Posted by on November 27, 2017 11:14 pm
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Categories: Business Car sharing Economy headlines SoftBank Group Tender Offer Transport Transportation network companies Uber Unicorn Valuation Vodafone

And the hits keep coming for the unicornest unicorn in all of unicorn-land…

Back in the summer, we suggested – for numerous reasons – that Uber’s next round of financing may come at a significant discount to its current $69 billion valuation.

Overnight, headlines hit that SoftBank was said to have learned of last year’s hidden-to-the-public security breach about a month ago, and may have changed SoftBank’s evaluation of Uber’s shares, WSJ reports, citing people familiar with the matter. As a reminder, in addition to failing to notify users and the public about the information that was exposed, the company paid the hackers $100,000 to delete the data and subsequently had them sign nondisclosure agreements.

Furthermore, ReCode reports today that the city of Chicago is suing Uber for failing to disclose the 2016 breach of 57 million users’ data.

SoftBank was expected to proceed with an offer to buy billions of dollars worth of shares from Uber stakeholders as soon as this week, with a SoftBank-led investors group planning to start to buy at least 14% of Uber from existing shareholders through tender offer “at a steep discount.”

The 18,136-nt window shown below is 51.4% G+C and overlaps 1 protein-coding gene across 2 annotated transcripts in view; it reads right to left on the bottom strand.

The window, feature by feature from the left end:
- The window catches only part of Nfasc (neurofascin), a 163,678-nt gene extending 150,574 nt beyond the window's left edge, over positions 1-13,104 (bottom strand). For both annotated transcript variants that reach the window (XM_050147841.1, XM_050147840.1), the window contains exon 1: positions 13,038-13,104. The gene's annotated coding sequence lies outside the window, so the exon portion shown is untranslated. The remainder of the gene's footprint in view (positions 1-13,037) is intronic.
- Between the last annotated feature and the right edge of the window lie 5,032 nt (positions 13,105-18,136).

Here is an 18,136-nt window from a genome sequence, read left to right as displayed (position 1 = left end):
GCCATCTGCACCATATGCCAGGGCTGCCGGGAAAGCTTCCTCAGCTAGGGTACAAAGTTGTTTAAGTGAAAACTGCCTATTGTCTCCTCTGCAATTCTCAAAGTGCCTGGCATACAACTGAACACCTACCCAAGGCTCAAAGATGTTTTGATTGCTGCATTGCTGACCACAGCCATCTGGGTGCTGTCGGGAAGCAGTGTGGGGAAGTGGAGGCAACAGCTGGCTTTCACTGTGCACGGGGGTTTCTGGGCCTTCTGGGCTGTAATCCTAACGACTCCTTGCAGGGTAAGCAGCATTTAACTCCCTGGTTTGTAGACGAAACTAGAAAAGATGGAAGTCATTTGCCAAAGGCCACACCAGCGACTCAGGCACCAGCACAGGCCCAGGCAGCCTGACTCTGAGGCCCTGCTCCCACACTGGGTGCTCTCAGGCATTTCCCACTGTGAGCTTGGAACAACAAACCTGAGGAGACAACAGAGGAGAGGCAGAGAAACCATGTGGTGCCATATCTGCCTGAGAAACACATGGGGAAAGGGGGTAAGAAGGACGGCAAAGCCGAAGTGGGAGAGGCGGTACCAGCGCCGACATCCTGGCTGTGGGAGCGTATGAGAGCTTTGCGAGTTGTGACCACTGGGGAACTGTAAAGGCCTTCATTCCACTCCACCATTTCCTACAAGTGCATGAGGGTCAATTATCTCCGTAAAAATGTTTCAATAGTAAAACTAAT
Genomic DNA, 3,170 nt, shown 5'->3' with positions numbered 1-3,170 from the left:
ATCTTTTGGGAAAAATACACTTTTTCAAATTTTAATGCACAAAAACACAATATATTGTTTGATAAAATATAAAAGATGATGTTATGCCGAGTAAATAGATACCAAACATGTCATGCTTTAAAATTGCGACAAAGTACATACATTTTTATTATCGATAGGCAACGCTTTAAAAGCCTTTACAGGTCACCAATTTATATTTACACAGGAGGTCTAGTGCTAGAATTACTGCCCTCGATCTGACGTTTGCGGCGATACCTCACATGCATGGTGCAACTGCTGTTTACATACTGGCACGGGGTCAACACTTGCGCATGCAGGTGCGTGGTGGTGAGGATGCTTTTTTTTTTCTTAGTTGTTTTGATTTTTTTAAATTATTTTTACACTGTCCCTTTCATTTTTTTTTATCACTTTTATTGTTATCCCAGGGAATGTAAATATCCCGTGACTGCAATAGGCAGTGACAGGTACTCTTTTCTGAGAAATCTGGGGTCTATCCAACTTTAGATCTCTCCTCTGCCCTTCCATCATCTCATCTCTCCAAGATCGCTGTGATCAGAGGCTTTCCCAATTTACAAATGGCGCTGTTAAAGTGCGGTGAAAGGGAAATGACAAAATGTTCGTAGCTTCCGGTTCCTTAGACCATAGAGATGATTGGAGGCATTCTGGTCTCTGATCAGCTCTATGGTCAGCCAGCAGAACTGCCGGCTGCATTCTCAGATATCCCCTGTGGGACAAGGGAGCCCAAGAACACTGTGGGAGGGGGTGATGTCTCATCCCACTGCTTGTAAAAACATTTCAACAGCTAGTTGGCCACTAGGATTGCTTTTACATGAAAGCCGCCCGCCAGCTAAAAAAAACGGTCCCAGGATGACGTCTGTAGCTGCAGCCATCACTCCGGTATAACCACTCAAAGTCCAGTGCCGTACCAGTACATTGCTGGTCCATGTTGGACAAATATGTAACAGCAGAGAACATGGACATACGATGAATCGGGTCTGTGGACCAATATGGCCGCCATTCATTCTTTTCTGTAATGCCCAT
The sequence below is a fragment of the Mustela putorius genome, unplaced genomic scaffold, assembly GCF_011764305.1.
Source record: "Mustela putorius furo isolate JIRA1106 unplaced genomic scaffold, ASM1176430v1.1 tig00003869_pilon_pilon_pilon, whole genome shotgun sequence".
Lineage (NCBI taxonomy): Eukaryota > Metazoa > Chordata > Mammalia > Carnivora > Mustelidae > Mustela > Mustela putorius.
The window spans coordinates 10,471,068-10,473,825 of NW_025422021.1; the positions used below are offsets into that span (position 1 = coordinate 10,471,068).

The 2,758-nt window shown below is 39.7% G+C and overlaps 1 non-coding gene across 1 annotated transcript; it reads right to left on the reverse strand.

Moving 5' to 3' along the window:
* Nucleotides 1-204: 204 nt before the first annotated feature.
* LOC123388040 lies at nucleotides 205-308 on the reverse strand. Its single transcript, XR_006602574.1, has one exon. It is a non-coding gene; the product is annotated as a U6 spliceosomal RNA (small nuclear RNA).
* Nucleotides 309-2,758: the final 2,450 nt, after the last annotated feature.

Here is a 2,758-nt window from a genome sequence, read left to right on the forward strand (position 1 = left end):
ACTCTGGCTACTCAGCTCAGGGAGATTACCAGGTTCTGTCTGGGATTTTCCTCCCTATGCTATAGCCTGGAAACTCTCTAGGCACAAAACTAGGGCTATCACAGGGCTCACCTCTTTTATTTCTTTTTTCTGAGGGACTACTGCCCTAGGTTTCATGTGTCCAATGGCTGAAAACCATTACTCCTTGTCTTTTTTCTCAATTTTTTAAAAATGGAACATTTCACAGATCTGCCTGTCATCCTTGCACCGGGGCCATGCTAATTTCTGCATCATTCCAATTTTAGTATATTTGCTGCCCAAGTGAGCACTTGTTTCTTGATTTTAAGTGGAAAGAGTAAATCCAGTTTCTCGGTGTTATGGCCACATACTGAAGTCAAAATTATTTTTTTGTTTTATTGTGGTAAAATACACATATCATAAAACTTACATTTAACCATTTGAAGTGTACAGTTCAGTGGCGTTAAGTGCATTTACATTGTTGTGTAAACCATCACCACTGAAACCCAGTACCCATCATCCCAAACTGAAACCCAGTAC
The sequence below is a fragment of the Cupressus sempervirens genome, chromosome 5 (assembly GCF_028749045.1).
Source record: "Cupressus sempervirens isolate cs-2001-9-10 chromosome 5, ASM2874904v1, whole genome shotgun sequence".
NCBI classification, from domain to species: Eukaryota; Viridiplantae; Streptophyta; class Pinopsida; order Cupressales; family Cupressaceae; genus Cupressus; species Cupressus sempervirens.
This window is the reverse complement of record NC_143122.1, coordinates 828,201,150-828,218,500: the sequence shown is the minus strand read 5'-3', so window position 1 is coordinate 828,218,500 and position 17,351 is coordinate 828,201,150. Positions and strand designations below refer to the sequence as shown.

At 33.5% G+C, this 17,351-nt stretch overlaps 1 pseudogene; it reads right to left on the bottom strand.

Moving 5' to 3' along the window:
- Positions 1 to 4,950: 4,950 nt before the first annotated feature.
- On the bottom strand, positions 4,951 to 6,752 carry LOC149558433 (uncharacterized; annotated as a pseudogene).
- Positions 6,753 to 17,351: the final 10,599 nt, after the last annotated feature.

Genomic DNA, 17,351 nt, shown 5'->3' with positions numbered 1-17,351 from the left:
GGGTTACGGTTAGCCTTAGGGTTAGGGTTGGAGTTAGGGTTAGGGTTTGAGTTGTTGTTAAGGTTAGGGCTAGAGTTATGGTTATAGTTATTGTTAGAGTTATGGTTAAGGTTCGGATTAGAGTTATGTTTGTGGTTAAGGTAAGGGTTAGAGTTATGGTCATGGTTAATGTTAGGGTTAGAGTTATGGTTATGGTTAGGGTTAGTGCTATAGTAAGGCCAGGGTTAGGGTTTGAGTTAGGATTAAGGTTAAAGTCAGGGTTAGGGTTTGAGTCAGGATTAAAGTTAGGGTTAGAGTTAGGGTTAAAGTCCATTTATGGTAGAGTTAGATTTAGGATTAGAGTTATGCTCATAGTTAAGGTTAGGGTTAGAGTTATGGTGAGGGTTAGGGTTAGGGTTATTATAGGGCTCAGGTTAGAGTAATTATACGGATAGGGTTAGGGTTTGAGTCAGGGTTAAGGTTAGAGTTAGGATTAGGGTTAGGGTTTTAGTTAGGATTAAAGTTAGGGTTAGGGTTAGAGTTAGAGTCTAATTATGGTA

Well tonight we find out just how steep that discount is…

Bloomberg reports that SoftBank and a coalition of investors will offer to buy shares in Uber at a price that would value the ride-hailing company at 30 percent less than its most recent $69 billion valuation, according to two people familiar with the matter.


The deal isn’t done, however. Shareholders will need to sell at the $48 billion price.


While it’s 30 percent less than the current valuation, the offer would represent a significant windfall for many early investors.


If shareholders don’t agree to sell in sufficient numbers, SoftBank could raise the price or walk away.

We suspect shareholders will be more than willing to dump their shares to monetize some of their rapidly declining investment or face being truly unicorn-holed.

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